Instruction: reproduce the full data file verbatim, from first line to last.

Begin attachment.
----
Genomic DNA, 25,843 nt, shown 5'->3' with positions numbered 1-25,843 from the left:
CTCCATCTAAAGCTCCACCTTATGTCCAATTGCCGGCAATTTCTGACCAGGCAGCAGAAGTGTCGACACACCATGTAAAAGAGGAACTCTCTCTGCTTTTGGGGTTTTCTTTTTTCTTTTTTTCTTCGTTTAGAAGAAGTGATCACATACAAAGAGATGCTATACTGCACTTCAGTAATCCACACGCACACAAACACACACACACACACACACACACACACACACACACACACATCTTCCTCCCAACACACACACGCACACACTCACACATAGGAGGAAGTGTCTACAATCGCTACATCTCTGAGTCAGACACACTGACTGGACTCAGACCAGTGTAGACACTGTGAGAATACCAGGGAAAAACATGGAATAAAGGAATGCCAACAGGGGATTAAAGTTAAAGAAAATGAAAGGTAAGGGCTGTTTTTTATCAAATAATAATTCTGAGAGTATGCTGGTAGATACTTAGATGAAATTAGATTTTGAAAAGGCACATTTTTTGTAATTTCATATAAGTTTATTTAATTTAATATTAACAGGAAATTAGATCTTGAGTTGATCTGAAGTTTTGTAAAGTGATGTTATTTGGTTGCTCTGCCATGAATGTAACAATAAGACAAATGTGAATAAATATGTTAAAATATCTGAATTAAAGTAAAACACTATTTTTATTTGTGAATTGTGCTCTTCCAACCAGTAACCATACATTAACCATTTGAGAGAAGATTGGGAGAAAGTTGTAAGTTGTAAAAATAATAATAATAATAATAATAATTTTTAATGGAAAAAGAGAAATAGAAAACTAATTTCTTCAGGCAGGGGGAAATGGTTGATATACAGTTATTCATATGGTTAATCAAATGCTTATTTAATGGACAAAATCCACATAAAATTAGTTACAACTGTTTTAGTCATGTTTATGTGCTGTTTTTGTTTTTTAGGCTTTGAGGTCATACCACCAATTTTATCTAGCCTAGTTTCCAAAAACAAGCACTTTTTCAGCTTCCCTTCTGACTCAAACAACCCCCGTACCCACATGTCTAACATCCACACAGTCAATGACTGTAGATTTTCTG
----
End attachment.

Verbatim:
Genomic DNA, 25,843 nt, shown 5'->3' with positions numbered 1-25,843 from the left:
CTCCATCTAAAGCTCCACCTTATGTCCAATTGCCGGCAATTTCTGACCAGGCAGCAGAAGTGTCGACACACCATGTAAAAGAGGAACTCTCTCTGCTTTTGGGGTTTTCTTTTTTCTTTTTTTCTTCGTTTAGAAGAAGTGATCACATACAAAGAGATGCTATACTGCACTTCAGTAATCCACACGCACACAAACACACACACACACACACACACACACACACACACACACACATCTTCCTCCCAACACACACACGCACACACTCACACATAGGAGGAAGTGTCTACAATCGCTACATCTCTGAGTCAGACACACTGACTGGACTCAGACCAGTGTAGACACTGTGAGAATACCAGGGAAAAACATGGAATAAAGGAATGCCAACAGGGGATTAAAGTTAAAGAAAATGAAAGGTAAGGGCTGTTTTTTATCAAATAATAATTCTGAGAGTATGCTGGTAGATACTTAGATGAAATTAGATTTTGAAAAGGCACATTTTTTGTAATTTCATATAAGTTTATTTAATTTAATATTAACAGGAAATTAGATCTTGAGTTGATCTGAAGTTTTGTAAAGTGATGTTATTTGGTTGCTCTGCCATGAATGTAACAATAAGACAAATGTGAATAAATATGTTAAAATATCTGAATTAAAGTAAAACACTATTTTTATTTGTGAATTGTGCTCTTCCAACCAGTAACCATACATTAACCATTTGAGAGAAGATTGGGAGAAAGTTGTAAGTTGTAAAAATAATAATAATAATAATAATAATTTTTAATGGAAAAAGAGAAATAGAAAACTAATTTCTTCAGGCAGGGGGAAATGGTTGATATACAGTTATTCATATGGTTAATCAAATGCTTATTTAATGGACAAAATCCACATAAAATTAGTTACAACTGTTTTAGTCATGTTTATGTGCTGTTTTTGTTTTTTAGGCTTTGAGGTCATACCACCAATTTTATCTAGCCTAGTTTCCAAAAACAAGCACTTTTTCAGCTTCCCTTCTGACTCAAACAACCCCCGTACCCACATGTCTAACATCCACACAGTCAATGACTGTAGATTTTCTG